The Least Mean Fourth algorithm: A Myth or Reality?
Adaptive filtering is a topic of immense practical and theoretical value, having applications in areas ranging from digital and wireless communications to biomedical systems. Adaptive filters are dynamic system whose parameters are adapted according to some criterion to meet certain requirements. Among the popular adaptive algorithm are The Least Mean Square (LMS) and The Least Mean Fourth (LMF). The LMF algorithm is known to perform better than the LMS algorithm in the case of non-Gaussian noise. Thus, it is more suitable in most of real life applications as the practicing environment is found to be non-Gaussian in most of the cases. Moreover, it has been shown that the LMF algorithm can outperform the LMS algorithm even in Gaussian environments when initialized far from the Wiener solution. However, there are some challenges with the implementation of the LMF algorithm such as stability, optimality between the convergence time and the final steady-state error, and its implementation for sparse system. For this reason, there exist many variants of the LMF algorithm in the literature.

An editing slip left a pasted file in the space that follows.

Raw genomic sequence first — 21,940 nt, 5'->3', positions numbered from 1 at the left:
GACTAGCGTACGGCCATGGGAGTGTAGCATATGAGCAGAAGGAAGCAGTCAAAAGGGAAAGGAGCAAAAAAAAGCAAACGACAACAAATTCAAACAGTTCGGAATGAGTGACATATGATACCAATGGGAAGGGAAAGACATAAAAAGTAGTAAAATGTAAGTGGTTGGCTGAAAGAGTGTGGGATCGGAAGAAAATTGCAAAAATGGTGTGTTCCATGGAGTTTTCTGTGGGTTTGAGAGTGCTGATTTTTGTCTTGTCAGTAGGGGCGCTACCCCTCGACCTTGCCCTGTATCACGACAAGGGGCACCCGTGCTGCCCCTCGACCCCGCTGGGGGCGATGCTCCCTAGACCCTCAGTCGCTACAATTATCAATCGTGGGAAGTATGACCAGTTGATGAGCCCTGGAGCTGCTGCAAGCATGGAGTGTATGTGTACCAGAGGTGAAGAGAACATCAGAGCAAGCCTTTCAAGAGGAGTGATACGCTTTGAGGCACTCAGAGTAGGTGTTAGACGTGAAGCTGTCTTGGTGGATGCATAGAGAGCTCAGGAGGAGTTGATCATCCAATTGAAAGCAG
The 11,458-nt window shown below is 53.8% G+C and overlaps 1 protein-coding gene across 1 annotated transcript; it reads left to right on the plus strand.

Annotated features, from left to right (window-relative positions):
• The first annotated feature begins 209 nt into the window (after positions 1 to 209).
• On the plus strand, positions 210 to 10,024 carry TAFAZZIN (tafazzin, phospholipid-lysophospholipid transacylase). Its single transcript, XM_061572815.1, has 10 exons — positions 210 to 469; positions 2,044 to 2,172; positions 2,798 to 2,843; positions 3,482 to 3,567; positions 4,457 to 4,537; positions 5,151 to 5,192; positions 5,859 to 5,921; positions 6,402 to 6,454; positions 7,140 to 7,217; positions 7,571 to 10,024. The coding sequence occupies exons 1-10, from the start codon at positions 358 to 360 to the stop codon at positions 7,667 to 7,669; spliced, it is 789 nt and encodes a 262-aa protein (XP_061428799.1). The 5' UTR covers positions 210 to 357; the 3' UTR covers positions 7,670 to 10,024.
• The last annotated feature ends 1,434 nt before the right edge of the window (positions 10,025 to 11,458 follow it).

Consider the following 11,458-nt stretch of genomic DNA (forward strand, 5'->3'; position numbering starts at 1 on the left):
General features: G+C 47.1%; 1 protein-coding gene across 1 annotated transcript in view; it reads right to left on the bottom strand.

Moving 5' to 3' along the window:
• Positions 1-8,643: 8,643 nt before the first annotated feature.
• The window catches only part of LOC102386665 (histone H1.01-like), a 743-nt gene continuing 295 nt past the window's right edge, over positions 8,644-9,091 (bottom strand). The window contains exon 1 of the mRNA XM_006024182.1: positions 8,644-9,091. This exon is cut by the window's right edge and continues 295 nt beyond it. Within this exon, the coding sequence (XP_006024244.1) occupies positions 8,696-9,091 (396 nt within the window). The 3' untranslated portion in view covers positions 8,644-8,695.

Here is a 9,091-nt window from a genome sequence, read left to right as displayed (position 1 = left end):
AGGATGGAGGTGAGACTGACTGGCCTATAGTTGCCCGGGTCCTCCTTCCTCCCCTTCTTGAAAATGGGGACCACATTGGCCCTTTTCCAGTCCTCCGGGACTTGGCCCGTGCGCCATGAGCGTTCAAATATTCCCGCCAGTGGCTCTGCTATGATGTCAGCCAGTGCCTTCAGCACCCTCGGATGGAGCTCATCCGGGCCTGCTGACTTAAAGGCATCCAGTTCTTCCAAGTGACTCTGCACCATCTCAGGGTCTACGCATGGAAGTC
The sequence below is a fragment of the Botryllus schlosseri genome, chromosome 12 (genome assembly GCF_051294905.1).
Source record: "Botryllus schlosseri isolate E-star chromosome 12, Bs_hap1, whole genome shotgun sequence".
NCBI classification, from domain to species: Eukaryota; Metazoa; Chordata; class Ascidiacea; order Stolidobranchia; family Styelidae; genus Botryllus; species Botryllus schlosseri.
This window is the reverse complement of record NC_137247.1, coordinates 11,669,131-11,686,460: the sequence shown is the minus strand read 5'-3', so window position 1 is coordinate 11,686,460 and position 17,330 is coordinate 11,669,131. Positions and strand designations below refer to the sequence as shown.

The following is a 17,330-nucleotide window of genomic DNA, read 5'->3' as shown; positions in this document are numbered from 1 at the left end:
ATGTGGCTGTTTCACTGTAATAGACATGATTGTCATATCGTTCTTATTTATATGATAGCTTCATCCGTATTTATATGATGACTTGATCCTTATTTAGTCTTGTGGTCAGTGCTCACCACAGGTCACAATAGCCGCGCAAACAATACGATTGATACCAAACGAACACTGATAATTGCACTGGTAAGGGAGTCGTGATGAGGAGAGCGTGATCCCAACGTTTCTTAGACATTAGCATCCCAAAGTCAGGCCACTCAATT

The main aims of this talk are: Provide an overview of the LMF algorithm, Present different variants of the LMF algorithm, Show how various challenges are dealt in these LMF variants, Introduce other potentially related LMF-based algorithms for timely applications, such as distributed signal processing, communication, IoT, 5G, and beyond, and finally use of machine learning, neural networks and artificial intelligence in specifying the statistics of the input signal and the noise to come up with the right algorithm.